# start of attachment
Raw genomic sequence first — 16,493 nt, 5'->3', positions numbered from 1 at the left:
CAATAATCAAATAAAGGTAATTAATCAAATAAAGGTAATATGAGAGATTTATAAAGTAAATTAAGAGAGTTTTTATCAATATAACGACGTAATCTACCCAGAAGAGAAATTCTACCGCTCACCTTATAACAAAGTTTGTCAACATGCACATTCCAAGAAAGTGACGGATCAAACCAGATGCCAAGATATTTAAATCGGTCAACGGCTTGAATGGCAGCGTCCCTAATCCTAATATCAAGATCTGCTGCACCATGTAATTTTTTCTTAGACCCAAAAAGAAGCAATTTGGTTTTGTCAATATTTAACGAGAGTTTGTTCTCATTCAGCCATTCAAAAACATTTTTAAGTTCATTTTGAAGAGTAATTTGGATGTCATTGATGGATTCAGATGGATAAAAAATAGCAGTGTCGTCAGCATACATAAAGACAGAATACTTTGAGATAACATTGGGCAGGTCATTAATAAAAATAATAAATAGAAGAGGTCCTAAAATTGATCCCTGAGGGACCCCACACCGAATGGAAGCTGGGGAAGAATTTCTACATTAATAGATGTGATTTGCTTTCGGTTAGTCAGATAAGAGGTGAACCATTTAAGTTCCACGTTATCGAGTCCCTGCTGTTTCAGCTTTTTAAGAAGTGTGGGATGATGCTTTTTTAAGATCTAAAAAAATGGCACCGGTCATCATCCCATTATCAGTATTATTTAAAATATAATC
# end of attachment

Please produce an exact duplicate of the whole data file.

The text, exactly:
Raw genomic sequence first — 16,493 nt, 5'->3', positions numbered from 1 at the left:
CAATAATCAAATAAAGGTAATTAATCAAATAAAGGTAATATGAGAGATTTATAAAGTAAATTAAGAGAGTTTTTATCAATATAACGACGTAATCTACCCAGAAGAGAAATTCTACCGCTCACCTTATAACAAAGTTTGTCAACATGCACATTCCAAGAAAGTGACGGATCAAACCAGATGCCAAGATATTTAAATCGGTCAACGGCTTGAATGGCAGCGTCCCTAATCCTAATATCAAGATCTGCTGCACCATGTAATTTTTTCTTAGACCCAAAAAGAAGCAATTTGGTTTTGTCAATATTTAACGAGAGTTTGTTCTCATTCAGCCATTCAAAAACATTTTTAAGTTCATTTTGAAGAGTAATTTGGATGTCATTGATGGATTCAGATGGATAAAAAATAGCAGTGTCGTCAGCATACATAAAGACAGAATACTTTGAGATAACATTGGGCAGGTCATTAATAAAAATAATAAATAGAAGAGGTCCTAAAATTGATCCCTGAGGGACCCCACACCGAATGGAAGCTGGGGAAGAATTTCTACATTAATAGATGTGATTTGCTTTCGGTTAGTCAGATAAGAGGTGAACCATTTAAGTTCCACGTTATCGAGTCCCTGCTGTTTCAGCTTTTTAAGAAGTGTGGGATGATGCTTTTTTAAGATCTAAAAAAATGGCACCGGTCATCATCCCATTATCAGTATTATTTAAAATATAATC